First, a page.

The United States Federal Aviation Administration (FAA) awarded the first waiver for someone to fly drones over large crowds of people. The recipient of this waiver is probably not who you would expect to see receive one. If you had to guess who received it, then you probably wouldn’t have guessed that CNN is the recipient.
If there’s one good thing about this, it’s that CNN can now tell the truth about the size of the crowds at Trump events! Nothing like a great overhead shot from a fancy HD drone camera, right?
CNN received a waiver allowing routine drone flights above crowds, a milestone for the industry seeking greater use of the remote-controlled devices for everything from insurance inspections to covering news.
It makes sense for places to access areas previously inaccessible in order to take photographs and videos of things people want/need to see. I can only imagine CNN getting caught up in something shady with this. You can bet they will be tempted to fly a drone outside the White House windows when Trump is sleeping and sneak some photos of documents. Knowing CNN, the media arm of the Democratic Party, they will try to crash a drone into Marine One while Trump is on board. There will definitely be someone getting in trouble when they do something inappropriate.
The approval is the first time the U.S. Federal Aviation Administration has granted a waiver for unlimited flights over people, the news network said in an emailed statement. The standards used in the application can be applied to other applicants, potentially opening vast new uses by the media and other industries for so-called unmanned aerial systems, or UAS.
Imagine there are a 100 drones flying above a large crowd and they’re all fighting for airspace, then they crash into each other, then they fall and land on the people below causing injuries or worse. This sounds like a recipe for disaster just waiting to happen.
“This waiver signifies a critical step forward not only for CNN’s UAS operations, but also the commercial UAS industry at large,” said David Vigilante, senior vice president of legal for CNN.
It’s a critical step, but it’s also a step not necessary. Why do we need to fly drones over people? This opens the door for the overcrowded airspace, collisions, and drones landing on people.
Watching videos taken from drones is usually very cool, but I can’t imagine what it would be like when every news station has a drone and they’re all above our head at the same time and they just get annoying to people.
The FAA currently prohibits drone flights overhead, although its regulations allow for waivers if applicants can show there’s no risk of injury. Limited waivers have been issued to filmmakers and others for flights over contained areas after those on the ground consented.
The small device that was approved, a Snap drone, has internal rotors and is designed to break apart in the event of a crash to prevent injuries. Time Warner Inc.’s CNN and Vantage Robotics, the company that built it, say they spent two years designing and testing the drone.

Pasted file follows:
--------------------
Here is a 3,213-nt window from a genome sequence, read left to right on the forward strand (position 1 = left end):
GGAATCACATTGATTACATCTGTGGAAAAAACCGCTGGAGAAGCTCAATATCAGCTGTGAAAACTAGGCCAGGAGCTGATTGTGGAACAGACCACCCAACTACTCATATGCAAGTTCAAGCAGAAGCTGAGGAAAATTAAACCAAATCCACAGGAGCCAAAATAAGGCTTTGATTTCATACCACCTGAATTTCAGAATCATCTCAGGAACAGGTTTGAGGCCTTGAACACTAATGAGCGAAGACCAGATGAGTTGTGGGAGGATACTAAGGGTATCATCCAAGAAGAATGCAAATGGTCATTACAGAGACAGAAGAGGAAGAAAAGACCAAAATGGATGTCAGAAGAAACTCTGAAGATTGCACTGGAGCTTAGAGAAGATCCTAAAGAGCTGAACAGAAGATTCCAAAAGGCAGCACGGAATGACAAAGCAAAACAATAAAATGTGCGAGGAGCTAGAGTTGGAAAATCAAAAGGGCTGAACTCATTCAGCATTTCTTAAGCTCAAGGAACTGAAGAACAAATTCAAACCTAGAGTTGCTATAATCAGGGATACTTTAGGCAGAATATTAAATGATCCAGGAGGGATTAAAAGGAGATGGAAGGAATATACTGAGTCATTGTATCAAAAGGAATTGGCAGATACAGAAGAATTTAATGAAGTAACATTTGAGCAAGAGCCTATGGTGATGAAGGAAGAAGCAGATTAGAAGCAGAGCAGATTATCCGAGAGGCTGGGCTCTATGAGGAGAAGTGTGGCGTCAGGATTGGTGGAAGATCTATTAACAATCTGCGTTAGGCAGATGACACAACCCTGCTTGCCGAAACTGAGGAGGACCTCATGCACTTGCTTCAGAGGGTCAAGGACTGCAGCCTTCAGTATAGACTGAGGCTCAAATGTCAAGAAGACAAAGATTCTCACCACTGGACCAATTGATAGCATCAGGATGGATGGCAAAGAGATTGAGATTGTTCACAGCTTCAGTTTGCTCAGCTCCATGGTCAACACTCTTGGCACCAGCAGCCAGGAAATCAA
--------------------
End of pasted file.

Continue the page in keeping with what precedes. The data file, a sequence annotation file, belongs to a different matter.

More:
The FAA should have left the regulation alone so flights over people was still banned and injuries were not an option. Even though the Snap Drone has internal rotors and breaks apart, there’s still the possibility of a physical injury caused if the drone falls on someone. That then opens the door for lawsuits likely ending in expensive settlements and companies losing money, cutting jobs, and relying on whatever is left of their business to keep them in action.
What happens if someone flying a drone over a crowd is not from a news network? What if they commit a horrible crime that injures or kills people? Will the FAA rescind the waiver once something bad happens? If that’s the case, then why should they wait for the something bad to happen? Why not eliminate this waiver and realize it opens a Pandora’s box to potential evil doing.
I don’t think we need the waivers, licenses, or ability to fly drones overhead. That seems like too much risk and an extremely high level of responsibility. I wouldn’t want someone flying a drone over my head, nor the heads of an entire crowd.
Everything about this sounds like a disaster in the making. Someone will take advantage of it and hide their illegal drone in with a crowd of news drones. Then someone bad will happen. Then people will ban drones. Then we’ll be back at square one and realizing the FAA should not have permitted this waiver to go into action.
I really cannot think of a news event, over people, that would require drone coverage shooting footage from the air. Flying a drone into the California wild fires would provide helpful reconnaissance and footage that we could not get otherwise. Flying drones into disasters in hopes to find people or gain helpful imagery for first responders makes sense, but flying them over people just seems a bit off.
The video below may be the appropriate response to CNN’s drones.